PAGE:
Second, there are those who come into contact with persons who have been confirmed to have the disease. In a country with a sophisticated contact tracing system, the risk level for such persons can be considered elevated if they have been in contact with multiple positively tested individuals in settings that heighten exposure. Here too, despite a negative result, it might be necessary to re-test but in a pooling scenario that would be impractical.

Lastly, we have those individuals who fit some theoretically determined risk profile (for example, living in a neighbourhood where many people have tested positive). Testing in such “community screening” scenarios is driven largely by the evolving picture of the outbreak and by the quality of data, modelling and analysis. In countries where public health institutions are weak, the data, models and analyses involved may well also be weak.

In Ghana’s case, the empirically observed situation accords cleanly with the above descriptions. Using the 21st April 2020 Covid-19 situational report for the Greater Accra Region (the capital city region that is presently the epicenter of the outbreak in Ghana, accounting for more than 85% of all infections), we computed a positive case rate of 8.5% for test subjects selected through routine surveillance and 8% for those selected through contact tracing. Community screening results on the other hand yielded positive cases of less than 0.1% of total number of individuals tested.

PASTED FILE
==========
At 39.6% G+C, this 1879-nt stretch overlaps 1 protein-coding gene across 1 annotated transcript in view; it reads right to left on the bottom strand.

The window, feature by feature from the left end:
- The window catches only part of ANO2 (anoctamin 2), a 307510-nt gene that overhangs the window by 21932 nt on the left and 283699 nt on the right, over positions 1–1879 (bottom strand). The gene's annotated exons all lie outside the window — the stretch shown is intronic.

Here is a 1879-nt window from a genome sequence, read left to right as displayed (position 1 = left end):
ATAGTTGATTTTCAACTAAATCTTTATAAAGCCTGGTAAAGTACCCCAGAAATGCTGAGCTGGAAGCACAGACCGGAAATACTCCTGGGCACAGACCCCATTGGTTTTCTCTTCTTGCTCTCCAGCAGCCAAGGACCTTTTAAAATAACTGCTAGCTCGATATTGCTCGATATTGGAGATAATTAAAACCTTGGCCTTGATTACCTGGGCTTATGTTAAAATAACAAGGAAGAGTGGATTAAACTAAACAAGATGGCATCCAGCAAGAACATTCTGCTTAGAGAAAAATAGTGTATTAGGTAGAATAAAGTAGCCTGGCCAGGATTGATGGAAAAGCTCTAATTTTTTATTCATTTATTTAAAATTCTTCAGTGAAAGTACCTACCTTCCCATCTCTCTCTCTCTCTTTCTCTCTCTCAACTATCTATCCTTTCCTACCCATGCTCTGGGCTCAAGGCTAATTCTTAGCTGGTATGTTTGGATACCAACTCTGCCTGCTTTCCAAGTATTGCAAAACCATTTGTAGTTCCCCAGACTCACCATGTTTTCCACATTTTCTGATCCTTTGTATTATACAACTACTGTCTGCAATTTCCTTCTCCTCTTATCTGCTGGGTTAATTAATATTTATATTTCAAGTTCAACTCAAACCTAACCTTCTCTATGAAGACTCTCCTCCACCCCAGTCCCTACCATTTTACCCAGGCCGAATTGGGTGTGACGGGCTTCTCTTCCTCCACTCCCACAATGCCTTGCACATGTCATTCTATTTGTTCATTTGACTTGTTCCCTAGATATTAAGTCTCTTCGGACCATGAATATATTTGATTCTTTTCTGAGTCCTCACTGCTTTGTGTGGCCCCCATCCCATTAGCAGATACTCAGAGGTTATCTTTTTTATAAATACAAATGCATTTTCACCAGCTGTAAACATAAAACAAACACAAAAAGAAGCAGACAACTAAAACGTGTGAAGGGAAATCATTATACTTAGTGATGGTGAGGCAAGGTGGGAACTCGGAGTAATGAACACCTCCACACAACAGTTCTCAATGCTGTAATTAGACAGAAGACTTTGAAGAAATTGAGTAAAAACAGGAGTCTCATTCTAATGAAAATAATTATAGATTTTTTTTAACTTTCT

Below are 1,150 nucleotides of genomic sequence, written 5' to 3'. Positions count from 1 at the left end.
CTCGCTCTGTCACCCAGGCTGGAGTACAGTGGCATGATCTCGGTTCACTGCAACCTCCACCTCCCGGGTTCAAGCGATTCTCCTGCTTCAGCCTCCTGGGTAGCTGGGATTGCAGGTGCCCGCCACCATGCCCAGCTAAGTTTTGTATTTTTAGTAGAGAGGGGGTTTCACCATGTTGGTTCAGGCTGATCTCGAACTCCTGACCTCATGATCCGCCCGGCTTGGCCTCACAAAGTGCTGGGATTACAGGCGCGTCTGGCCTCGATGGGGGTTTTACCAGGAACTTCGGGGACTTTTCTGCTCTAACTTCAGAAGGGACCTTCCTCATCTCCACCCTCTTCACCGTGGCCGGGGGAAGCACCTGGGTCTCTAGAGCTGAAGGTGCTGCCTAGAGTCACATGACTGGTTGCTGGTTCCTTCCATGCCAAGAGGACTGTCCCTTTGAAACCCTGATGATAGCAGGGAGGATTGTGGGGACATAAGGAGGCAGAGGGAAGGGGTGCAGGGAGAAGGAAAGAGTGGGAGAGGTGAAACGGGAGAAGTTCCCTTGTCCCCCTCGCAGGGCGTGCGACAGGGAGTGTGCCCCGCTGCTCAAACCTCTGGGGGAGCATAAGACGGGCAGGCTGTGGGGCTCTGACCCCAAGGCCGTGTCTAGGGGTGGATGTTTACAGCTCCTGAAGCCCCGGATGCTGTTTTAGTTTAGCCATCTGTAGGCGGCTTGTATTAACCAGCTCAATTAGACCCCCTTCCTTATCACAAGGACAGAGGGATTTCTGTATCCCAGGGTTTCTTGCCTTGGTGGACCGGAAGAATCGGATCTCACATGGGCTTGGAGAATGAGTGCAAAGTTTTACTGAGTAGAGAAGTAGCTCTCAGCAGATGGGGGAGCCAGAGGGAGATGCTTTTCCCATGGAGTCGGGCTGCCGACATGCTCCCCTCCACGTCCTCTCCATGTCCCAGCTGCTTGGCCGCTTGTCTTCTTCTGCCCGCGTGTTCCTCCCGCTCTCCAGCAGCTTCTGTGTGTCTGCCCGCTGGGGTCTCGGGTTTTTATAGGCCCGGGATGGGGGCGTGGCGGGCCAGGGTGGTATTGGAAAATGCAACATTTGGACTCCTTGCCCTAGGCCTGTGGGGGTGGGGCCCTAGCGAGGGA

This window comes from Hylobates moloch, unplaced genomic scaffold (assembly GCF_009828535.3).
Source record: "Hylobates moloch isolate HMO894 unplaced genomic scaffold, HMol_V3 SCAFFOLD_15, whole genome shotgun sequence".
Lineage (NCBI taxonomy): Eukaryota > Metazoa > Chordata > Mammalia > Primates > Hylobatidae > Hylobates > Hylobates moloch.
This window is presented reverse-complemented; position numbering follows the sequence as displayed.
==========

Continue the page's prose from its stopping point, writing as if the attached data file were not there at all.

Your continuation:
Ghana’s fascinatingly low 1.5% rate could thus be the result of a major dilution effect from potentially weak screening. If the community screening results are removed, the Ghanaian observed prevalence rate becomes almost identical with that of neighbours such as Nigeria and Ivory Coast.

Pooled sampling should be used selectively